As the holder of a SHEV, you will not be able to sponsor family members for a visa through the Australian Humanitarian or Family Migration Programmes.

Who can be granted a SHEV?

Similar to TPVs, SHEVs can be granted to people who arrived in Australia illegally, have been assessed as engaging Australia's protection obligations and meet other visa requirements, such as health, security and character checks. In addition, the applicant must indicate, in writing, an intention to work and/or study while accessing minimum social security benefits in regional Australia.

What happens when my SHEV expires?

If you have met the SHEV pathway requirements, you may be eligible to apply for a different temporary or permanent onshore visa, provided that you meet the application requirements for those visas. The visas you can apply for are:

  • Subclass 132 (Business Talent)
  • Subclass 143 (Contributory Parent)
  • Subclass 186 (Employer Nomination Scheme)
  • Subclass 187 (Regional Sponsored Migration Scheme)
  • Subclass 188 (Business Innovation and Investment (Provisional))
  • Subclass 189 (Skilled—Independent)
  • Subclass 190 (Skilled—Nominated)
  • Subclass 402 (Training and Research)
  • Subclass 405 (Investor Retirement)
  • Subclass 445 (Dependent Child)
  • Subclass 457 (Temporary Work (Skilled))
  • Subclass 476 (Skilled—Recognised Graduate)
  • Subclass 489 (Skilled—Regional (Provisional))
  • Subclass 570 (Independent ELICOS Sector)
  • Subclass 571 (Schools Sector)
  • Subclass 572 (Vocational Education and Training Sector)
  • Subclass 573 (Higher Education Sector)
  • Subclass 574 (Postgraduate Research Sector)
  • Subclass 575 (Non-Award Sector)
  • Subclass 580 (Student Guardian)
  • Subclass 801 (Partner)
  • Subclass 802 (Child)
  • Subclass 804 (Aged Parent)
  • Subclass 820 (Partner)
  • Subclass 835 (Remaining Relative)
  • Subclass 836 (Carer)
  • Subclass 837 (Orphan Relative)
  • Subclass 838 (Aged Dependent Relative)
  • Subclass 858 (Distinguished Talent)
  • Subclass 864 (Contributory Aged Parent)
  • Subclass 884 (Contributory Aged Parent (Temporary)).

If you apply for one of these visas after you meet the SHEV pathway requirements, you will not need to be found to engage Australia's protection obligation as part of that visa application.

If you do not meet the SHEV pathway requirements, you will only be able to apply for either another SHEV or a TPV. You will not be eligible to apply for other onshore visas. If you no longer engage Australia's protection obligations, your application will be refused and you will be expected to return home.

TPV and SHEV comparison table

Feature TPV SHEV
Duration Up to three yearsFive years
Intention to work and/or study in Regional Australia
Permanent visa pathway after meeting certain work and study requirements in regional Australia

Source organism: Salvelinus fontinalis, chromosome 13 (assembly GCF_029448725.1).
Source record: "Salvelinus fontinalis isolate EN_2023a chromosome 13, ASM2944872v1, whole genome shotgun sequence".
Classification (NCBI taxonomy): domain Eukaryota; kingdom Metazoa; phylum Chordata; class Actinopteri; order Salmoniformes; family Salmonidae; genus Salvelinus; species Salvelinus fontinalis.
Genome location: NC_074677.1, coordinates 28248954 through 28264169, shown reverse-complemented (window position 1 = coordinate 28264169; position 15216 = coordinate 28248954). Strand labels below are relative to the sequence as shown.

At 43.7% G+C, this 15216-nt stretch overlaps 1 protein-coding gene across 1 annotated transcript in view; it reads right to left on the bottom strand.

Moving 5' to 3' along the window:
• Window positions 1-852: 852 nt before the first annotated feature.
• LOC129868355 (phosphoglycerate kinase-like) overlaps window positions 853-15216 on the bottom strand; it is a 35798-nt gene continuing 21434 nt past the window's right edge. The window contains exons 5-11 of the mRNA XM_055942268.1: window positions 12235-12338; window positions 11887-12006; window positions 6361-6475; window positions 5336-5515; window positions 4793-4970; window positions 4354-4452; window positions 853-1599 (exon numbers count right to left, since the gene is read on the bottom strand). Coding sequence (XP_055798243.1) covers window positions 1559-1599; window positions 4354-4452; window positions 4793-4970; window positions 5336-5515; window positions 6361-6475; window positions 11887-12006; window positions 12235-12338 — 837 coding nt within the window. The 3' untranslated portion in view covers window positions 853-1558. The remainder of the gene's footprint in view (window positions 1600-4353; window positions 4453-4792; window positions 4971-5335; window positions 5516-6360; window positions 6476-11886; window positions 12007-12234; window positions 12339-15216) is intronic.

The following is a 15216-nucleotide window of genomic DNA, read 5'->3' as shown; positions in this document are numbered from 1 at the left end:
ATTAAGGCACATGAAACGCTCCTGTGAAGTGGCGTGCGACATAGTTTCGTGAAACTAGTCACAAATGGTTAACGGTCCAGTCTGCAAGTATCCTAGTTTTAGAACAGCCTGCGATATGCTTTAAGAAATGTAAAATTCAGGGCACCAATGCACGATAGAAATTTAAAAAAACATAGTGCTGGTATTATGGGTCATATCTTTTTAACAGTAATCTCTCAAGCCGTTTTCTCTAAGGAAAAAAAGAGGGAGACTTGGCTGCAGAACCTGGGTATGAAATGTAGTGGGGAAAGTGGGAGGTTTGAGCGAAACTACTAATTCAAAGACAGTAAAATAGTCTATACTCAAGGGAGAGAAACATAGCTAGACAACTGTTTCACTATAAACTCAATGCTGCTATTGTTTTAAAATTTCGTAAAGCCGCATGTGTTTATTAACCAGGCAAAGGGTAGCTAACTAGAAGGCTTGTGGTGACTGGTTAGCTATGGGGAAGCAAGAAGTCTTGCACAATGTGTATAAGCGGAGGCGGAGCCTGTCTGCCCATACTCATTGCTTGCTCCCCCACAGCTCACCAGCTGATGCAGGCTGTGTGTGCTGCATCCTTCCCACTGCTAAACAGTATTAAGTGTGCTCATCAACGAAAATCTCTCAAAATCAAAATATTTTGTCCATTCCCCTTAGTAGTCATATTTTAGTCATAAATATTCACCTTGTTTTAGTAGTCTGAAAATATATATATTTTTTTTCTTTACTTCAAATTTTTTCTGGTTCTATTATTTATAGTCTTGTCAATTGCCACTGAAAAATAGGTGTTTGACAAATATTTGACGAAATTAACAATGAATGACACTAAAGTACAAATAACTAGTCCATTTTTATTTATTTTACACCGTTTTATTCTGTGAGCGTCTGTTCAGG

Permission to work
Access to Medicare
Access to social security benefits
Travel outside of Australia where it is approved in compassionate or compelling circumstances (except to the country from which you sought protection).

When will I be able to apply for a protection visa?

If you are subject of an application bar that prohibits you from making a valid application, you will need to wait until the Minister agrees to lift the bar to allow you to make a valid application for a visa. Be patient as this may take some time. It is important that you keep your contact details up-to-date with us.

If the Minister agrees to lift the bar to allow you to make a valid application for a visa, we will write to invite you to apply.

In the meantime, you can prepare by making sure you have original and genuine documents as evidence of your identity, nationality and citizenship ready for when we ask for them. These documents need to be from your country of origin or other countries you travelled through or lived in before you arrived in Australia. For more information on identity requirements when you apply, read PAIG: Identity requirements for protection visa applicants.

You can also gather documents to support your claims for protection.

Can I still apply for a permanent Protection visa?

No. The Government is committed to not granting permanent Protection visas to people who engage Australia's protection obligations  but who have the characteristics described at the beginning of this information sheet, in particular those who arrived in Australia illegally without a visa in effect. If you arrived in Australia illegally, you are only eligible to apply for and be granted a TPV, or a SHEV.

I have already applied for a protection visa. Will I get a permanent visa?

No. Under new legislation, any valid application you made for a permanent Protection visa before 16 December 2014, that was not finalised by that date, will be taken to be an application for a TPV instead. This means that, if we find that you do engage Australia's protection obligations and you meet all other requirements, you will be granted a TPV.

If a decision was already made on your application before 16 December 2014 but it is sent back to us by a relevant tribunal or the court, your permanent Protection visa application can also be taken to be an application for a TPV at that point.

If you want a SHEV instead, you will need to lodge a SHEV application form. You can do this either before or after you are granted a TPV.

Once you lodge the SHEV application form, we will ask the Minister to lift any application bars preventing you from lodging a valid SHEV application.

If you have a TPV application being processed and the Minister agrees to let you apply for a SHEV, we will ask you to withdraw your TPV application for a TPV. Once you do, your SHEV application will then be assessed.

If you have already been granted a TPV and the Minister agrees to let you apply for a SHEV, we will then assess your SHEV application. Depending on how long it has been since you were granted a TPV, you might need to attend another protection visa interview.

If you want to withdraw your TPV application before you apply for a SHEV, be mindful that the Minister is not obliged to lift the application bar. Your bridging visa will cease 28 days after you are taken to have received notification of the withdrawal of your TPV application. If you have not applied for another visa in that time, you will be expected to leave Australia.

If you are refused a TPV, you will be expected to return home or to another country where you have right of entry. You will be barred from lodging a valid SHEV application.